Hi-tech scanner goes on line

A NEW state-of-the-art scanner at the Prince of Wales Hospital is expected to slash the waiting list for diagnostic body scans from two months to one week.

The spiral computerised tomography (CT) scanner, which was officially opened yesterday, replaces the hospital's out-dated conventional scanner which was prone to break down and extend waiting lists further.

But the new scanner, which was bought with a $10 million donation to the Hospital Authority from the Royal Hong Kong Jockey Club, is one of the most advanced pieces of diagnostic equipment in the world.

Senior radiographer Paul Chan Po-luk said: ''The arrival of this scanner is very important. The situation was becoming urgent because the old scanner was out of order from time to time due to its age.'' The CT scanner, which is the best of its kind in the territory, will be able to scan about 40 patients each day - more than twice as many as the hospital's 10-year-old scanner.

Mr Chan said: ''One of the most important things about this new scanner is that it is much faster than the old model but will mean far more efficient and accurate diagnoses.'' A single scan will now take just one second, compared to 11 seconds with the old equipment.

Mr Chan added: ''Whereas scanning a patient's torso used to take us half an hour, it now takes us about 60 seconds.'' The scanner's slip-ring technology means that, unlike the old model, the X-ray tube rotates continuously, making the scanning process much faster.


The old equipment could produce only two-dimensional pictures of the body but the new scanner can create high-quality three-dimensional computerised images, helping doctors to give far more accurate diagnoses.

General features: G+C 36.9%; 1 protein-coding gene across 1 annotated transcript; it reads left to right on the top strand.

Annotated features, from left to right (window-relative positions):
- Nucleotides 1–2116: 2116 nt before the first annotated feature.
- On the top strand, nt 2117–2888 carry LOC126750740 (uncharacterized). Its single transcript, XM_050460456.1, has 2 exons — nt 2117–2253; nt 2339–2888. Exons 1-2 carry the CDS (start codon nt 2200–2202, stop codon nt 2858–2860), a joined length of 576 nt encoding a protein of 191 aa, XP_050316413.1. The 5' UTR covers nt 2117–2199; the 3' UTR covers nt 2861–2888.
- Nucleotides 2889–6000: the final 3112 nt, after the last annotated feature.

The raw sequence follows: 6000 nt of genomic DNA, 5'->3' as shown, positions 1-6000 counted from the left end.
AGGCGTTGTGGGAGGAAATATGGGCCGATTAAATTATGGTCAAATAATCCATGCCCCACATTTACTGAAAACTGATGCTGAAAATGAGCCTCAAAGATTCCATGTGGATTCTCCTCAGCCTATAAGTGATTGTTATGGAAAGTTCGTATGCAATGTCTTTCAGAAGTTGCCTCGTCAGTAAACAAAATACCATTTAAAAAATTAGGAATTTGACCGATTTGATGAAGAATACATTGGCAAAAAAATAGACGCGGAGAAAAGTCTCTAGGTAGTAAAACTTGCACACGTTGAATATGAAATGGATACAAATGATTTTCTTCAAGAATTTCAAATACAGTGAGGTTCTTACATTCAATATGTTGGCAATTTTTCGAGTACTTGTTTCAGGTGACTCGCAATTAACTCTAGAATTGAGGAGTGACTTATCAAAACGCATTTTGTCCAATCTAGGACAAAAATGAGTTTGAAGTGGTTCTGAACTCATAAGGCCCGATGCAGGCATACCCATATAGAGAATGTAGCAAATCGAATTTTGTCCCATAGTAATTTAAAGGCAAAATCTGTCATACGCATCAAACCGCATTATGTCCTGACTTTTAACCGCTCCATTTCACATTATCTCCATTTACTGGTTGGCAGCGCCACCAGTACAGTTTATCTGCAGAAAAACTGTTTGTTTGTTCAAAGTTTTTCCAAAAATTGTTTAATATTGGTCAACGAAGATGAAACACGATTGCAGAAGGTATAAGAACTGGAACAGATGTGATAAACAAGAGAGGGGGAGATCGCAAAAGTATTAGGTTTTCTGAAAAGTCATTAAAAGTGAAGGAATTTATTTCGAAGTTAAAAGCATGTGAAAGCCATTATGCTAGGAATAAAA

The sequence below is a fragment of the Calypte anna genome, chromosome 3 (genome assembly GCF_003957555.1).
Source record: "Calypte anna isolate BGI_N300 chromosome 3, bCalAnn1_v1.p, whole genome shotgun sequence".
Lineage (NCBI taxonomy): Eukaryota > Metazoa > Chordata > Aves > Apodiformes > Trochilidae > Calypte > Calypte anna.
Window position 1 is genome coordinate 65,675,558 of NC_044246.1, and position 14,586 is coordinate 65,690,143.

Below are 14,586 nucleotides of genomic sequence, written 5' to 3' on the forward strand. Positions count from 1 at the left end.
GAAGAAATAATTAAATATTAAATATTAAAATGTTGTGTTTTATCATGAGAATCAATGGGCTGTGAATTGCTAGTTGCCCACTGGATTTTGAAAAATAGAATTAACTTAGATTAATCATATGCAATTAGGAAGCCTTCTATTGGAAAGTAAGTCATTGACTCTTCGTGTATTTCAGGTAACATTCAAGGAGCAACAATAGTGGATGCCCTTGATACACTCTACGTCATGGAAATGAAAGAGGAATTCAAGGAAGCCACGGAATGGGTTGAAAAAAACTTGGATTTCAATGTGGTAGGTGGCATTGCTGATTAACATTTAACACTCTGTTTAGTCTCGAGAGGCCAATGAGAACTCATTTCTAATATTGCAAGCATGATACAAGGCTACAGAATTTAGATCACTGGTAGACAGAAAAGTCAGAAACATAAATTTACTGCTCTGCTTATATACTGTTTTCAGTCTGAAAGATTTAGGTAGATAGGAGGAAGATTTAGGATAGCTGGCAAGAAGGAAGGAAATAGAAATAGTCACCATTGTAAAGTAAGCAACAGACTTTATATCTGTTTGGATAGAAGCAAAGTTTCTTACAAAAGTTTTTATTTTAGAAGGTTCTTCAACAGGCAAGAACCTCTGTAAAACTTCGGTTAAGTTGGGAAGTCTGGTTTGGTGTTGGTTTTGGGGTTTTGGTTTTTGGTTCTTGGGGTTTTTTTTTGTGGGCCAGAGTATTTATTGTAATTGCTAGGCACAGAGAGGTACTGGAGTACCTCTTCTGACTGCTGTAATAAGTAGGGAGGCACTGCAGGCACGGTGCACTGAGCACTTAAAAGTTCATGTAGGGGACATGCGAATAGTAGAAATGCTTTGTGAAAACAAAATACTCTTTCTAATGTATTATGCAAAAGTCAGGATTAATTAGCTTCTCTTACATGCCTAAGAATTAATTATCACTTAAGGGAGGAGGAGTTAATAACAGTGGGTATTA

Housed in a new suite in the hospital's Department of Diagnostic Radiology and Organ Imaging, the scanner will provide a number of specialities with an important diagnostic tool.

The detailed pictures produced by the scanner will provide doctors in areas including neurosurgery, plastic surgery and orthopaedics with invaluable information on their patients' condition.

The scanner, which can examine every organ of the body in detail, will also be used in the diagnosis of cancer.


But although the equipment is among the world's most advanced it is user-friendly and will not require extra staff to carry out the scanning operation.

The new suite was opened by chairman of the hospital's governing committee Peter Woo Kwong-ching and the Royal Hong Kong Jockey Club's director of finance and central services Paulus Lee Sien-cheong.


Hospital chief executive Alison Reid added: ''The hospital is celebrating its 10th anniversary this year but we must not lose sight of the fact that a lot of our equipment is also 10 years old and has become out-of-date.

''Obviously the Royal Hong Kong Jockey Club realises this and we are very grateful for its donation.''